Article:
In this section:
- Criteria for approval
- Responsibilities of placement providers
- Provision of learning opportunities
- Role of providers in assessment
- Health and Safety
The University’s Health and Safety Policy and Guidance on Student Placements defines placement learning as:
‘A period of work or study experience, paid or unpaid,:
- which is undertaken as an integral part of the student’s course; and
- where the student is enrolled at the University during this period; and
- where there is the transfer of supervision of the student to a third party.’
The following risk management principles must be applied to student placements:
- clarity of understanding by each party of their roles and responsibilities
- preparation of the student such that they are in a position to understand the risks and to make informed judgements
- there are processes for enabling problems to be raised and resolved prior to, during the course of, and at the conclusion of the placement
- there are contingency plans in case there are exceptional circumstances
Guidance on the how this can be achieved as an integral part of the placement process is provided in the section on 'Health and Safety in the Placement Process - Guidance for Placement Learning Co-ordinators' which describes what is required by the University in approving placements, preparing students for placement, and supporting the students in terms of their health and safety on placement both in the UK and overseas.
The Health and Safety Policy and Guidance also includes useful information on risks and liabilities, and insurance matters.
The University approves, monitors and reviews placement learning through the course approval process, Annual Course Review and Periodic Review. Responsibility for the organisation of placement learning activities at the University rests with departments, supported by the International Office as appropriate, which co-hosts preparatory briefings, assists students applying to overseas universities and acts as a contact point for students studying abroad.
The University requires Departments to set out their proposals for new placement learning opportunities in Part 3 of the course approval documentation. Departments should establish procedures and criteria for the approval of individual placement opportunities and to meet the requirements of relevant statutory regulatory, professional or funding bodies. Click here for further information relating to course approval, monitoring and review.
Some departments have a departmental committee with responsibility for the placement learning activities, which is able to address issues and introduce policies at an operational level; for example the Institute of Education has established school review and partnership steering groups.
The University expects that departments will establish relationships with organisations or departments whose missions and national or international standing are comparable to its own. Departments should determine that that the placement provider is able to:
1. Provide learning opportunities which enable the intended learning outcomes to be achieved. These learning outcomes should be identifiable.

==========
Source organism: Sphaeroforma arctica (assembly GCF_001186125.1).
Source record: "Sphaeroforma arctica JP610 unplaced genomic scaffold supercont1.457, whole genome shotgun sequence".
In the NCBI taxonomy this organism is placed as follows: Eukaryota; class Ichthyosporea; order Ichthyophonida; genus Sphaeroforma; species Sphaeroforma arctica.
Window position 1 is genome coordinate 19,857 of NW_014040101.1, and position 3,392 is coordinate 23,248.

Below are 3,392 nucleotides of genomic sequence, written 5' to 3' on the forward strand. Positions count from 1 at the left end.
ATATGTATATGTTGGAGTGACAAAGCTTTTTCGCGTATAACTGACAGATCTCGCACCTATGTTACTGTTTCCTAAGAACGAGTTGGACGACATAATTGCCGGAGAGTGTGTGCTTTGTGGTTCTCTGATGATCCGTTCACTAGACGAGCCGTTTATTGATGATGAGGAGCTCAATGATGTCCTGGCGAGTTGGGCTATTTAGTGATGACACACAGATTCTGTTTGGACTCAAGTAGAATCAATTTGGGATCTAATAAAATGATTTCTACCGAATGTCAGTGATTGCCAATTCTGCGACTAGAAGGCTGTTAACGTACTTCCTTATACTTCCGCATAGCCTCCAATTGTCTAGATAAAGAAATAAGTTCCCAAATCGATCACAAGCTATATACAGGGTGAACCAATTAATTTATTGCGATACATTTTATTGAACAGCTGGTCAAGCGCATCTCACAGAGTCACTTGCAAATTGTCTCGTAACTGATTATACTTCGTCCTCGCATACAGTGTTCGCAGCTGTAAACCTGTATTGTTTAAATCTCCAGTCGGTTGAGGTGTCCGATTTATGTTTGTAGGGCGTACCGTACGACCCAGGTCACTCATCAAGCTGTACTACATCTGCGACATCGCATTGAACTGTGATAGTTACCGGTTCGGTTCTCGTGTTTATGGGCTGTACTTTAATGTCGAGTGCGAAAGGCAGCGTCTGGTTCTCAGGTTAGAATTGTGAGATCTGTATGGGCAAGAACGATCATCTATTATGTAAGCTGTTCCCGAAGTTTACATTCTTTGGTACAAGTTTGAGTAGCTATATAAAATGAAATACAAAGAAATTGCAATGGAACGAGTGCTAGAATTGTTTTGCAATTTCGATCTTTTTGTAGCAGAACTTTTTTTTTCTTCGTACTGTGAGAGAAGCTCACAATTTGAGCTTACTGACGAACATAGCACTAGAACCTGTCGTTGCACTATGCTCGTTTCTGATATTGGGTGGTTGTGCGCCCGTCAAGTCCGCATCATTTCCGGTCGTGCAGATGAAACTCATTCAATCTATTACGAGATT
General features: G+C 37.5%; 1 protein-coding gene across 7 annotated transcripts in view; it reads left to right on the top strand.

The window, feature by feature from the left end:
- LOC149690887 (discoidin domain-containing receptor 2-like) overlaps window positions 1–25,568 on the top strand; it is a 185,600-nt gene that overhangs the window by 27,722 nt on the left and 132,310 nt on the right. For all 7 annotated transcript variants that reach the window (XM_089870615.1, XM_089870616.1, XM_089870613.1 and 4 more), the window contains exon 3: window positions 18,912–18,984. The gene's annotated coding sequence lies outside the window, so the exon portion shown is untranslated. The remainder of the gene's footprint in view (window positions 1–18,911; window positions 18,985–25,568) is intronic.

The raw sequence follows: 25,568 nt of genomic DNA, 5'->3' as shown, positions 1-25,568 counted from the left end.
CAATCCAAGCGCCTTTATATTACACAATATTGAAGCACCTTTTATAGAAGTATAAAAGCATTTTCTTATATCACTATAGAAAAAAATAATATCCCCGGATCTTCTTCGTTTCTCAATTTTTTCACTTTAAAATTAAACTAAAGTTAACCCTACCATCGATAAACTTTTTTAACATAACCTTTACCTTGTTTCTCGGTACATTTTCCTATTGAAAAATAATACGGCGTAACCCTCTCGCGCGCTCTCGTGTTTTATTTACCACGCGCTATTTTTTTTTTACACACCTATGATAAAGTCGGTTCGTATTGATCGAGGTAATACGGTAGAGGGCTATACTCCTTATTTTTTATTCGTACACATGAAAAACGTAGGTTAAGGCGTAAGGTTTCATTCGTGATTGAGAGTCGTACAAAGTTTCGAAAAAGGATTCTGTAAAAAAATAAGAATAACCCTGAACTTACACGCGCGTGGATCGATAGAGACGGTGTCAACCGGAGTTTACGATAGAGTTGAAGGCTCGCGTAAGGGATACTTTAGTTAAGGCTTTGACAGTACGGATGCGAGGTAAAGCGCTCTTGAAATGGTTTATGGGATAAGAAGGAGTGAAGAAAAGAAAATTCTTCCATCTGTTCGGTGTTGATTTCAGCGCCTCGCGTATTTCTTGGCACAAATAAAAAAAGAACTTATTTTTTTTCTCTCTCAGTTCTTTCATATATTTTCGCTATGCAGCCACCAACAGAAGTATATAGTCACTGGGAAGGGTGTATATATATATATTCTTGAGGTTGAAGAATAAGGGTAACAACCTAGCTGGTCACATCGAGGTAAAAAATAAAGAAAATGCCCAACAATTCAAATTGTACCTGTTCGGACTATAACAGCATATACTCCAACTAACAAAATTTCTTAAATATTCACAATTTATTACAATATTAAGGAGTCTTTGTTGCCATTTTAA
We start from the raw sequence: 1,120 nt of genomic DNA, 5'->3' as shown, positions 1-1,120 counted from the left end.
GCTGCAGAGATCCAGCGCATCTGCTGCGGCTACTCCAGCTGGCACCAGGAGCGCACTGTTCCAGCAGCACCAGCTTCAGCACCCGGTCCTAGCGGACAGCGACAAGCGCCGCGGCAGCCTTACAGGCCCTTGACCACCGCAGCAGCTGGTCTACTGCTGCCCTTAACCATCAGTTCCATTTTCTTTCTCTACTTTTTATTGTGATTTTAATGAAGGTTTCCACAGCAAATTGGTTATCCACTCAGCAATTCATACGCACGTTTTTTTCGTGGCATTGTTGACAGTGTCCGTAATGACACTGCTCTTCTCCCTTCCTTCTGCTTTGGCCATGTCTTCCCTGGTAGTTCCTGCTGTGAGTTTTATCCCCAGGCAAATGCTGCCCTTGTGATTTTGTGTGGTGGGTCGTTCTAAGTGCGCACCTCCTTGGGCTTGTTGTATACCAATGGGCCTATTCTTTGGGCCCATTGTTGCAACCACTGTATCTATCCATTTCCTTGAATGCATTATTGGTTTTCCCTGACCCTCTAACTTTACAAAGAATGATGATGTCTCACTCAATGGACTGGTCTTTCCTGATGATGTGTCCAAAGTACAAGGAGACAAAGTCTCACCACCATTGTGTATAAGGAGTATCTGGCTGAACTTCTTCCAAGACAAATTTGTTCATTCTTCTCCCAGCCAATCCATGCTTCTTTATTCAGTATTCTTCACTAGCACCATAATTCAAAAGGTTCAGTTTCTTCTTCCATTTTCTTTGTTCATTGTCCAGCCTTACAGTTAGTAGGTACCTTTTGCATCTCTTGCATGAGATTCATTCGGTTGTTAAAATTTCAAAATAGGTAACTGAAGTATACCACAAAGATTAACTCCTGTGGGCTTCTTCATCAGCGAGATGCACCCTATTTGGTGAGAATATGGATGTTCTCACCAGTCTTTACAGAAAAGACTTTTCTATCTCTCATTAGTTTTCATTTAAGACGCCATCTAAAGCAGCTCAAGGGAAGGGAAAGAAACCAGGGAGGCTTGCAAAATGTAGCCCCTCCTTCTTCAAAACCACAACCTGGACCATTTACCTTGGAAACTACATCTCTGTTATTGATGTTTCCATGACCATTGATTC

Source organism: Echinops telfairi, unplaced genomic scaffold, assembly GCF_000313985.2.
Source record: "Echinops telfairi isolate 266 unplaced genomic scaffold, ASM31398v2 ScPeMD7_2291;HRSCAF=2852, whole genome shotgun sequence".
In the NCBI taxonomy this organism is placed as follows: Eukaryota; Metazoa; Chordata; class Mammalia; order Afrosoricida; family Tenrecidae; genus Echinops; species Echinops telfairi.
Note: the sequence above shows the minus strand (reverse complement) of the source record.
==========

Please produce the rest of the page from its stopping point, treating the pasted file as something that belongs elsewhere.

2. Support students during their placement.
3. Fulfil their responsibilities under health and safety legislation in the workplace, having regard to the level of skill and experience of placement students.
In addition, departments should attempt to assess the academic facilities at a partner institution, such as library and computing provision, academic accommodation and teaching facilities and facilities for students with special needs.
The Institute of Education's Handbook for Training in Schools sets out criteria for placement selection on the Initial Teacher Training courses, including the following characteristics;
- A clearly stated commitment to working in partnership with the University to provide newly qualified teachers of high calibre, and to enhancing teachers' professional development through their involvement in ITT. The School Development Plan should include development of its role as a training establishment.
- The provision of supportive placements which trainees and tutors rate highly. The placement provider should also provide school experience reports and classroom observations of high quality.
- A commitment to providing a Mentor who is in a position to lead other staff in supporting trainees, who attends professional training as required, and who is committed to the development and evaluation of ITT programmes in partnership with the University.
The Department of History takes into account a partner institution's competence in the area of visiting foreign students, in addition to academic standing, when establishing a placement arrangement.
Work-based or placement providers should be encouraged to play an active role in the opportunities provided for the student. To support them in this role they need clear information from the Departments about the objectives of the work-based or placement learning, their particular roles and responsibilities, the nature and scope of the activity involved and how responsibilities are to be fulfilled. They will benefit from guidance about their involvement in the procedures for the monitoring of the progress of students and mechanisms for reporting to the awarding institution at the end of the work-based or placement learning opportunity.
A work-based or placement provider may be involved in providing a mentoring or supervising role. The responsibilities of these important roles need to be clearly identified and any training for the mentor or supervisor provided before the student begins the opportunity.